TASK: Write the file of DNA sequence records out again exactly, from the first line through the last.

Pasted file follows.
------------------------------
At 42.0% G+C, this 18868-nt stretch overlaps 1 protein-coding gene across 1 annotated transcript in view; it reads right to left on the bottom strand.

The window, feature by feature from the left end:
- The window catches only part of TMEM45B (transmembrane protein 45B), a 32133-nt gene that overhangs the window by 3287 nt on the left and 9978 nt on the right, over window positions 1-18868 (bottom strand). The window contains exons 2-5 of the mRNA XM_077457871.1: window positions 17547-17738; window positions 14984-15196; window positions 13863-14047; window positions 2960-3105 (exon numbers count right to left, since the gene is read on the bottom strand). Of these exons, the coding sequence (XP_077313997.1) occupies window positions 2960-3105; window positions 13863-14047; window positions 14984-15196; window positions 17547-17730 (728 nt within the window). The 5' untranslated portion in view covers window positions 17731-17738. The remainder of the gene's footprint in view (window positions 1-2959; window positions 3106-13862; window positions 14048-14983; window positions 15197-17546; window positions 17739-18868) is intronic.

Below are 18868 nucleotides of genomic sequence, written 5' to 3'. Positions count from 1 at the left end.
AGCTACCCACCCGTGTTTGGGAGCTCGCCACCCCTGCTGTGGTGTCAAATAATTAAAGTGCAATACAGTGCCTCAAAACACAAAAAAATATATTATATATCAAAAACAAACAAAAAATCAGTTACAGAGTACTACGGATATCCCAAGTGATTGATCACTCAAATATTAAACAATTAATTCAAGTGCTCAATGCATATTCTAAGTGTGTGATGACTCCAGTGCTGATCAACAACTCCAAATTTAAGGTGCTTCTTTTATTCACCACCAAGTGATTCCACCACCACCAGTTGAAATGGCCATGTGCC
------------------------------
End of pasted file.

At 42.0% G+C, this 18868-nt stretch overlaps 1 protein-coding gene across 1 annotated transcript in view; it reads right to left on the bottom strand.

The window, feature by feature from the left end:
- The window catches only part of TMEM45B (transmembrane protein 45B), a 32133-nt gene that overhangs the window by 3287 nt on the left and 9978 nt on the right, over window positions 1-18868 (bottom strand). The window contains exons 2-5 of the mRNA XM_077457871.1: window positions 17547-17738; window positions 14984-15196; window positions 13863-14047; window positions 2960-3105 (exon numbers count right to left, since the gene is read on the bottom strand). Of these exons, the coding sequence (XP_077313997.1) occupies window positions 2960-3105; window positions 13863-14047; window positions 14984-15196; window positions 17547-17730 (728 nt within the window). The 5' untranslated portion in view covers window positions 17731-17738. The remainder of the gene's footprint in view (window positions 1-2959; window positions 3106-13862; window positions 14048-14983; window positions 15197-17546; window positions 17739-18868) is intronic.

Below are 18868 nucleotides of genomic sequence, written 5' to 3'. Positions count from 1 at the left end.
AGCTACCCACCCGTGTTTGGGAGCTCGCCACCCCTGCTGTGGTGTCAAATAATTAAAGTGCAATACAGTGCCTCAAAACACAAAAAAATATATTATATATCAAAAACAAACAAAAAATCAGTTACAGAGTACTACGGATATCCCAAGTGATTGATCACTCAAATATTAAACAATTAATTCAAGTGCTCAATGCATATTCTAAGTGTGTGATGACTCCAGTGCTGATCAACAACTCCAAATTTAAGGTGCTTCTTTTATTCACCACCAAGTGATTCCACCACCACCAGTTGAAATGGCCATGTGCC